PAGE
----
The several cases under study all take as a starting point (ongoing) civil court cases that are instigated against a broad range of institutions. In other words, in all cases people have walked the ‘legal path’ to find recognition for (past) injustices. Contrasting different institutional settings – colonial violence (state), failed military missions (military), sexual abuse (church), ecocide (multinational) – allows us to explore whether there are common patterns making a recognition process transformative.
This project sees recognition procedures as relational: a dialogical process in which relationships are established rather than closed or resolved. Recognition claims are hence studied not just in their legal dichotomic setting (victim/perpetrator), but as dialogue processes between multiple parties on micro, meso and macro level. Taking a relational approach will contribute to a more profound understanding of the crucial role of the social dimension in recognition and repair questions.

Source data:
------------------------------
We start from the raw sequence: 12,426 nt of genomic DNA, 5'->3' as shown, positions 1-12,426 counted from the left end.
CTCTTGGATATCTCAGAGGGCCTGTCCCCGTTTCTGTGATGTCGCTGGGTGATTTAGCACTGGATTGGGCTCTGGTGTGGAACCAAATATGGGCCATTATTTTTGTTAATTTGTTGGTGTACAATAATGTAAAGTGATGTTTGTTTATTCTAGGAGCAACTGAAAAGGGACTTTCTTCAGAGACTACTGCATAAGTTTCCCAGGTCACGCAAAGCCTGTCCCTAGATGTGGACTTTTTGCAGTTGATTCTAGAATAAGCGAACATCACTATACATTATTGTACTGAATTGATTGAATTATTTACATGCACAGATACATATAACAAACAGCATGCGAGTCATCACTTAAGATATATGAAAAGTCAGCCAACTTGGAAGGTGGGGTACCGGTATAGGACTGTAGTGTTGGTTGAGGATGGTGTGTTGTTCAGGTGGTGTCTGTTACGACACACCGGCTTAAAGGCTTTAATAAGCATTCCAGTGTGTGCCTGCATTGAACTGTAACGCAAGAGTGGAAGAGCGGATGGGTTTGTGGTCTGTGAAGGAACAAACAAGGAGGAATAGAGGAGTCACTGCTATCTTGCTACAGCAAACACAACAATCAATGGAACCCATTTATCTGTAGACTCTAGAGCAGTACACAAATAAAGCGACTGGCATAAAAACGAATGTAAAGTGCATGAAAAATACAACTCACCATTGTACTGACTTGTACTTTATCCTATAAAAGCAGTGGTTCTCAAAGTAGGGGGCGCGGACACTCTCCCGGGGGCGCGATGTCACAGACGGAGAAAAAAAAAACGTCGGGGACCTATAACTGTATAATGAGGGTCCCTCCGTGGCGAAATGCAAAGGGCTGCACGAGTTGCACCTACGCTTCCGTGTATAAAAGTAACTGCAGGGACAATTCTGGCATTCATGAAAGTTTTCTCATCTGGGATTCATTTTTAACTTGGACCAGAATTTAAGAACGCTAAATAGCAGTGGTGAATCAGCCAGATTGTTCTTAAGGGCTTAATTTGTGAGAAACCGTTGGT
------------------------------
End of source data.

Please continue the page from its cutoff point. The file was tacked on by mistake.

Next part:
Dialogics of Justice combines historical-anthropological field research and social-legal analysis. This will allow for the study of legal practices, while centring human experiences and meaning-making processes. The researchers within Dialogics of Justice come from a variety of backgrounds, allowing this type of interdisciplinary research. Field research will be conducted in the Netherlands, Nigeria, Bosnia, Iraq, Indonesia and the Carribean.